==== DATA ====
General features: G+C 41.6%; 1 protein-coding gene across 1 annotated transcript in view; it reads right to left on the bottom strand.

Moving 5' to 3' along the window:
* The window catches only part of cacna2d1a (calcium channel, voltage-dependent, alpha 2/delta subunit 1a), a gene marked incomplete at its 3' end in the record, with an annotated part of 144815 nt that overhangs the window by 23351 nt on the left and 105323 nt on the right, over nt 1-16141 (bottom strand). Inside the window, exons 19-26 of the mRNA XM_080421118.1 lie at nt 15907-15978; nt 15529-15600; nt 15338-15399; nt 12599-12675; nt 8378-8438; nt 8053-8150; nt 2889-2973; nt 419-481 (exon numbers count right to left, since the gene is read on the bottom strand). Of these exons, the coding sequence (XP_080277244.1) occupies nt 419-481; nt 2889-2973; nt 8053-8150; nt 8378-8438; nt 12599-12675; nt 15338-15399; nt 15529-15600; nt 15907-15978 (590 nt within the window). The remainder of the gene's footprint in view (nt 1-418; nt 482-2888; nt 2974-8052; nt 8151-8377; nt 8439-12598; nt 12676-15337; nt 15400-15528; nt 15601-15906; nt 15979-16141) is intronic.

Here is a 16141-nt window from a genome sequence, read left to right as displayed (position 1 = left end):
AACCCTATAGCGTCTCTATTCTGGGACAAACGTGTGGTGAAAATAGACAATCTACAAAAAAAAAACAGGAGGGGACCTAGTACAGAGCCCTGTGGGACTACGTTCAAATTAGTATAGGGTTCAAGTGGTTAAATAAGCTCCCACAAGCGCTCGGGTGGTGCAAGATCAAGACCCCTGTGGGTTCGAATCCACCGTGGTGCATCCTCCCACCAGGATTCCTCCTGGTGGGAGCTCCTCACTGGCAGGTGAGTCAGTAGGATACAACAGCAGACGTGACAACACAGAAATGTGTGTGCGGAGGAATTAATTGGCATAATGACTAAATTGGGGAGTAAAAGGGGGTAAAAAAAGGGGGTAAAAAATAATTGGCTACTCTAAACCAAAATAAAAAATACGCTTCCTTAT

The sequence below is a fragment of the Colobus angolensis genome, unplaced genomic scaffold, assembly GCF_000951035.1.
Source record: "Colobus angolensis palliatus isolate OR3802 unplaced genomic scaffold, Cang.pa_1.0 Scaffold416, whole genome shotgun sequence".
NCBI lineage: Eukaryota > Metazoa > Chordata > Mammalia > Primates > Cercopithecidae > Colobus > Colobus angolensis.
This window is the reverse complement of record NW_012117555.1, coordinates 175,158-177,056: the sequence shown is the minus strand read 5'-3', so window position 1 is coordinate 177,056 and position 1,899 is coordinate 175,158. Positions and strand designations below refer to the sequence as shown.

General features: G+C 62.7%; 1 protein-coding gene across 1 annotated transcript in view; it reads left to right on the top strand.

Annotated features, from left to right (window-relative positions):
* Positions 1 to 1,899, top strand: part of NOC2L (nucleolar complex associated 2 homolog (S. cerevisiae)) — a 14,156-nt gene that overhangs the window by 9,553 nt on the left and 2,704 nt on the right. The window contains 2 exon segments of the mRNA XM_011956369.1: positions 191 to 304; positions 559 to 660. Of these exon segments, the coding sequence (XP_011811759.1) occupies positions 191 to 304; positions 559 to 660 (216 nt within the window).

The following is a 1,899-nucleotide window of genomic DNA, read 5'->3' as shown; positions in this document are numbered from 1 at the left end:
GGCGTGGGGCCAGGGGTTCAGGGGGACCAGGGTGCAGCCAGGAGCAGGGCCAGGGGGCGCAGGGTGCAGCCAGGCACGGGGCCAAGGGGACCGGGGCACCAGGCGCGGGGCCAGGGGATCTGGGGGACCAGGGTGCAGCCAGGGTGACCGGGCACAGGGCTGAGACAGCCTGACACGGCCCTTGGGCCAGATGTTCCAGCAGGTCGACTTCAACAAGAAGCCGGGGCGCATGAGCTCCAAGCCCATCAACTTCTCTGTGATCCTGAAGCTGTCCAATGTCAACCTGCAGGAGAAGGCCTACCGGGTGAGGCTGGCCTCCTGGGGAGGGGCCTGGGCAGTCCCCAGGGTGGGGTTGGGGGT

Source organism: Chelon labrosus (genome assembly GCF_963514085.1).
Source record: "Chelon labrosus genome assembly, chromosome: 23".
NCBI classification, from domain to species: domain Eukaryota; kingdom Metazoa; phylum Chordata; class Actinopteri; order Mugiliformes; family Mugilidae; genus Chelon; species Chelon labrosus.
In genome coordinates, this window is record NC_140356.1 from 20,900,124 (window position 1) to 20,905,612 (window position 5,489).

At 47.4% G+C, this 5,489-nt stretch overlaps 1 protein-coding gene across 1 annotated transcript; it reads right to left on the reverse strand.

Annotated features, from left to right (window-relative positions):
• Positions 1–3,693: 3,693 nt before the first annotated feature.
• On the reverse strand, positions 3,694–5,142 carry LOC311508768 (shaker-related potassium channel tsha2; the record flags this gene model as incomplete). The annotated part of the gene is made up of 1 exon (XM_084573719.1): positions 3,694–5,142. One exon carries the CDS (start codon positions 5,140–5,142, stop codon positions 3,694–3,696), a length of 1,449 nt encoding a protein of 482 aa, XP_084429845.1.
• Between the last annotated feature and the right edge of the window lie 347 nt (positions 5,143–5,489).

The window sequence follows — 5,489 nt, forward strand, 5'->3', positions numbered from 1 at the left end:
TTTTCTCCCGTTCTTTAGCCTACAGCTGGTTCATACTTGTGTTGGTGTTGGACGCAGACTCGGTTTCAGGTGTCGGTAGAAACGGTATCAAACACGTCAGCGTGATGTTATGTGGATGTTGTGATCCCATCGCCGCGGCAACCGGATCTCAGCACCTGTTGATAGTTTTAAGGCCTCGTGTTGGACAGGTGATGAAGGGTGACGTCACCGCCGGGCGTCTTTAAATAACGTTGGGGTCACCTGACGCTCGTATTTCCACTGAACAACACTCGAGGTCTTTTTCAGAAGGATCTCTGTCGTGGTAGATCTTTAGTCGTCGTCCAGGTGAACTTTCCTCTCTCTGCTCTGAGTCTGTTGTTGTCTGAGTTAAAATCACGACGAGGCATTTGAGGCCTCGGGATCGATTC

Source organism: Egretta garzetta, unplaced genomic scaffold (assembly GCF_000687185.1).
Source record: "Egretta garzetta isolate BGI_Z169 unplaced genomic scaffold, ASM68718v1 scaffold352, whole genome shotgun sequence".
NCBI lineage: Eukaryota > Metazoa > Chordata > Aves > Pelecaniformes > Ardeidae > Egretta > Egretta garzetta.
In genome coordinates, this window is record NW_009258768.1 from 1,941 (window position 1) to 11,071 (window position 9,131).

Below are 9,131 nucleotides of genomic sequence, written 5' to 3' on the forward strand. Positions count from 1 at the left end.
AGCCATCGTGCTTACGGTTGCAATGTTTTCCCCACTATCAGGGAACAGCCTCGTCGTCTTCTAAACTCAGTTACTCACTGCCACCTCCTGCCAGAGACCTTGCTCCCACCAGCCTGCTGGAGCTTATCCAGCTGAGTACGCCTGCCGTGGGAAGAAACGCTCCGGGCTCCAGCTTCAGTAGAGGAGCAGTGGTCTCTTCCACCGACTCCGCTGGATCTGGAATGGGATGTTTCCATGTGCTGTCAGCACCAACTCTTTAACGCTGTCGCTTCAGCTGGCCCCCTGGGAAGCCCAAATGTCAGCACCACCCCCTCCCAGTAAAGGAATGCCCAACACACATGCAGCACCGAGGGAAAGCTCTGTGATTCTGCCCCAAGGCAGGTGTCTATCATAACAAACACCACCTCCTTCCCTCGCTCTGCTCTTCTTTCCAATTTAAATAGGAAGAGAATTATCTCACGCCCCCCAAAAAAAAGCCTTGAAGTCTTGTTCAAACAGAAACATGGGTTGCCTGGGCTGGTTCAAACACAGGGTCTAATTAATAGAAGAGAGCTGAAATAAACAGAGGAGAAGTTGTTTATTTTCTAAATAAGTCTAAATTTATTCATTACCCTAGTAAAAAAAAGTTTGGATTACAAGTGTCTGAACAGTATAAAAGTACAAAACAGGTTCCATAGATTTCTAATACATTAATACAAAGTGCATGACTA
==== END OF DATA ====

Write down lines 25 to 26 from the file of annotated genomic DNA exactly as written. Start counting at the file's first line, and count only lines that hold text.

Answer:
TTTTCTCCCGTTCTTTAGCCTACAGCTGGTTCATACTTGTGTTGGTGTTGGACGCAGACTCGGTTTCAGGTGTCGGTAGAAACGGTATCAAACACGTCAGCGTGATGTTATGTGGATGTTGTGATCCCATCGCCGCGGCAACCGGATCTCAGCACCTGTTGATAGTTTTAAGGCCTCGTGTTGGACAGGTGATGAAGGGTGACGTCACCGCCGGGCGTCTTTAAATAACGTTGGGGTCACCTGACGCTCGTATTTCCACTGAACAACACTCGAGGTCTTTTTCAGAAGGATCTCTGTCGTGGTAGATCTTTAGTCGTCGTCCAGGTGAACTTTCCTCTCTCTGCTCTGAGTCTGTTGTTGTCTGAGTTAAAATCACGACGAGGCATTTGAGGCCTCGGGATCGATTC

Source organism: Egretta garzetta, unplaced genomic scaffold (assembly GCF_000687185.1).